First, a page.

Thursday, 7 June 2018
Vinoble 2018 A Brief Report
Tuesday evening marked the end of the well-attended 10th edition of Vinoble, with more tastings - some of them unforgettable - and lots of new wines and new sacas making their debut. While the event has experienced its fair share of ups and downs over the years, the organisation has noticeably improved, especially with the new website offering plenty of information and a means to buy tasting tickets online and in advance, thus avoiding the awful queues of previous years. 2018 has generally been considered very successful, but a great deal of work can and still needs to be done to further improve it, and starting now, as it generates not only great interest in and sales of wine but also provides an important boost to the economy of Jerez itself, not only for the bodegas but also for local bars, restaurants and hotels which were almost at capacity.
Given Vinoble’s location, the presence of the great wines of Andalucía can be counted upon, but it is more difficult to attract those in other regions of Spain and abroad which add greater breadth and variety to the event. In 2010 there were representatives from 17 other countries, while this year there were only 5, though many did have some sort of representation by their Spanish distributors. In all there were 62 stands including various dedicated to food and wine matching. 7,300 people attended, with 20% from abroad representing 16 countries. Jerez City Council is already looking at increasing the number of stands; over a dozen applicants had to be turned down.
There were many unmissable tastings, tickets for which ran out in 48 hours, but I managed to obtain tickets for four, all held in the Alcazar's XII century mosque: The Treasures of San Ginés – vintage wines from the Consejo Regulador’s bodega, Liquid Relics from González Byass, A Journey through the Albarizas and Vineyards of Jerez by Willy Pérez and Ramiro Ibáñez and From Miraflores la Baja to Macharnudo Alto by Equipo Navazos. Tastings of such a calibre inevitably attract many more than there is room for, and in the cases of more than one, more time was needed, and this is something the organisers could look into, however with certain very old and rare wines, larger quantities could be a problem.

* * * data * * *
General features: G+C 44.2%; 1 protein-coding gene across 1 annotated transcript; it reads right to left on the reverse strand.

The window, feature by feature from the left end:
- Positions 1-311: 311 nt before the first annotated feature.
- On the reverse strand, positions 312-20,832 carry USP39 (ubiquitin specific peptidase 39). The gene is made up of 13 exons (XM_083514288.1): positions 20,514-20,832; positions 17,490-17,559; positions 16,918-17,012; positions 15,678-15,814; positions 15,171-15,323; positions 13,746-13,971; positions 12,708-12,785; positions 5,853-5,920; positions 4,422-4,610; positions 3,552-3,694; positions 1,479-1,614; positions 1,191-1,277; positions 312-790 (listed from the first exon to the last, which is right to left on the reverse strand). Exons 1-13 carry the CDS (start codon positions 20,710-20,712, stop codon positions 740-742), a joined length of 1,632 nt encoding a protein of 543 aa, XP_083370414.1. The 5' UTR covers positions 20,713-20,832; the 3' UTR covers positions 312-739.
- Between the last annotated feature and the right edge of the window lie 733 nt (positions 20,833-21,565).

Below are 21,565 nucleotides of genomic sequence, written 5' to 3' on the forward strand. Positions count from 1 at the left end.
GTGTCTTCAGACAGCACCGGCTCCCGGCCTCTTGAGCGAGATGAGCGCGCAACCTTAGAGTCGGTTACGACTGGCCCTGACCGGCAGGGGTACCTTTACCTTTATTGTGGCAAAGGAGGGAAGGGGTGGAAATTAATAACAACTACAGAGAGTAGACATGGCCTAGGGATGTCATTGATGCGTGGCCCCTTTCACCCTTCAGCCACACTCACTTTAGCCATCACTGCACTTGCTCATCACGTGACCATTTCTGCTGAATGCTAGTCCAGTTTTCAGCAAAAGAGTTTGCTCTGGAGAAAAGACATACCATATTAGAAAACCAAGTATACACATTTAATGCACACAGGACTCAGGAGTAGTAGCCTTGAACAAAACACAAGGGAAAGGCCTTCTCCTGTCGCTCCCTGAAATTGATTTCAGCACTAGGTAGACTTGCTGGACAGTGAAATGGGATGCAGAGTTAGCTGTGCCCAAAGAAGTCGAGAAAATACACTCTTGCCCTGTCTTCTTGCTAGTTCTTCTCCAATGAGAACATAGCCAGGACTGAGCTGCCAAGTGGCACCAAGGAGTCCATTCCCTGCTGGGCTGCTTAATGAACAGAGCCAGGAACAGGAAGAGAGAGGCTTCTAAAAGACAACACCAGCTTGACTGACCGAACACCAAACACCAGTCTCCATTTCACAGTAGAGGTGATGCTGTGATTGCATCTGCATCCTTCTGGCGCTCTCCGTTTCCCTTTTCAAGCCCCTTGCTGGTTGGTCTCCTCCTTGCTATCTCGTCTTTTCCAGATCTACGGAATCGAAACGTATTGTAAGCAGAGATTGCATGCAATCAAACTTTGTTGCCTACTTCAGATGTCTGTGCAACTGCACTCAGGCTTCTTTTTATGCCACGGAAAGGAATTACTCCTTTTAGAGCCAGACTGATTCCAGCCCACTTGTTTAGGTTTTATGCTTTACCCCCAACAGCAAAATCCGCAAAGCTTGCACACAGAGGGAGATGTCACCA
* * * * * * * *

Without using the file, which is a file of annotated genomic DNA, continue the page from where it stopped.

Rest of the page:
Alongside the official programme there were all sorts of side events organised by individual bodegas. Fausino González offered an event for restaurateurs and sommeliers, Díez Mérito offered tapas and Sherry for friends, restaurateurs and distributors, Sánchez Romate offered a fiesta including flamenco, Bodegas Tradición held a show-cooking event and González Byass showed off their Botellero, the wine racks at the bodega containing ancient treasures. The Council held an event in its little bodeguita.
The stars of the show were the young, talented and driven “rebels”, operating under the banner of Territorio Albariza and members of the Manifiesto 119, an association dedicated to recuperating old vines, winemaking methods and re-evaluating the pagos: Ramiro Ibáñez, Willy Pérez, Primitivo Collantes, Alejandro Narváez, Rocio Áspera, Armando Guerra and Francisco and José Blanco. Not only was their stand incredibly busy, but also the tasting given by Willy and Ramiro was greeted by rapturous applause. These “rebels” are at the root of the Consejo Regulador looking into including new products into the Denominación de Origen and are pointing the way forward.
After three hectic days I left the Alcázar exhausted but with a genuine sense of optimism. A lot is happening on the ground and even in officialdom, there seems to be a new product every five minutes, something very few wine regions could boast, and the reins of Sherry’s future are now at last firmly in the hands of its producers, who seem ever more open minded and justifiably proud of their unique and magnificent product. Only a few years ago there was only doom and gloom, but now there is imagination, hard work and optimism. The Sherry Revolution is real and unstoppable.